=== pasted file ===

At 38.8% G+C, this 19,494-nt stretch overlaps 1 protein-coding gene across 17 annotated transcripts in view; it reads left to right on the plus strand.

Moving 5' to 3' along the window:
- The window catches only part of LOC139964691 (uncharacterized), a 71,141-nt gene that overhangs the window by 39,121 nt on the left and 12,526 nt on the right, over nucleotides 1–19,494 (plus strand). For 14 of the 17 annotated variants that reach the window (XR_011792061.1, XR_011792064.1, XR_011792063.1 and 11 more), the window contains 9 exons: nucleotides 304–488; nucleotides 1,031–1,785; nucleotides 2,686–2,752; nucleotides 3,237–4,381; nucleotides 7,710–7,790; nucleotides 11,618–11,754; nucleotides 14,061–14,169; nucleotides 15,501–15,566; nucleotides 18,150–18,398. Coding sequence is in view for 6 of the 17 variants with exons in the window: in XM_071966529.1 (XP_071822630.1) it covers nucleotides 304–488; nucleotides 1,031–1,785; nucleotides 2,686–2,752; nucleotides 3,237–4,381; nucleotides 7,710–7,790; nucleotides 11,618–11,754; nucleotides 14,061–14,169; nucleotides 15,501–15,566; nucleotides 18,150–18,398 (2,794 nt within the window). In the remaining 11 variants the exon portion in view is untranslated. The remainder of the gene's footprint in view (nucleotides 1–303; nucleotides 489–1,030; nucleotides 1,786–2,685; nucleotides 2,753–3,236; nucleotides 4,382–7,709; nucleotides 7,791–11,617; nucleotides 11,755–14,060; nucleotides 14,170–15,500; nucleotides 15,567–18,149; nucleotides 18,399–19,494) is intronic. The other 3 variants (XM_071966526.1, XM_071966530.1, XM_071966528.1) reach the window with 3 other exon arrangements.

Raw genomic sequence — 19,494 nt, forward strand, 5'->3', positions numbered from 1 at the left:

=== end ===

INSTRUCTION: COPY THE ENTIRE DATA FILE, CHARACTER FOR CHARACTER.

At 38.8% G+C, this 19,494-nt stretch overlaps 1 protein-coding gene across 17 annotated transcripts in view; it reads left to right on the plus strand.

Moving 5' to 3' along the window:
- The window catches only part of LOC139964691 (uncharacterized), a 71,141-nt gene that overhangs the window by 39,121 nt on the left and 12,526 nt on the right, over nucleotides 1–19,494 (plus strand). For 14 of the 17 annotated variants that reach the window (XR_011792061.1, XR_011792064.1, XR_011792063.1 and 11 more), the window contains 9 exons: nucleotides 304–488; nucleotides 1,031–1,785; nucleotides 2,686–2,752; nucleotides 3,237–4,381; nucleotides 7,710–7,790; nucleotides 11,618–11,754; nucleotides 14,061–14,169; nucleotides 15,501–15,566; nucleotides 18,150–18,398. Coding sequence is in view for 6 of the 17 variants with exons in the window: in XM_071966529.1 (XP_071822630.1) it covers nucleotides 304–488; nucleotides 1,031–1,785; nucleotides 2,686–2,752; nucleotides 3,237–4,381; nucleotides 7,710–7,790; nucleotides 11,618–11,754; nucleotides 14,061–14,169; nucleotides 15,501–15,566; nucleotides 18,150–18,398 (2,794 nt within the window). In the remaining 11 variants the exon portion in view is untranslated. The remainder of the gene's footprint in view (nucleotides 1–303; nucleotides 489–1,030; nucleotides 1,786–2,685; nucleotides 2,753–3,236; nucleotides 4,382–7,709; nucleotides 7,791–11,617; nucleotides 11,755–14,060; nucleotides 14,170–15,500; nucleotides 15,567–18,149; nucleotides 18,399–19,494) is intronic. The other 3 variants (XM_071966526.1, XM_071966530.1, XM_071966528.1) reach the window with 3 other exon arrangements.

Raw genomic sequence — 19,494 nt, forward strand, 5'->3', positions numbered from 1 at the left: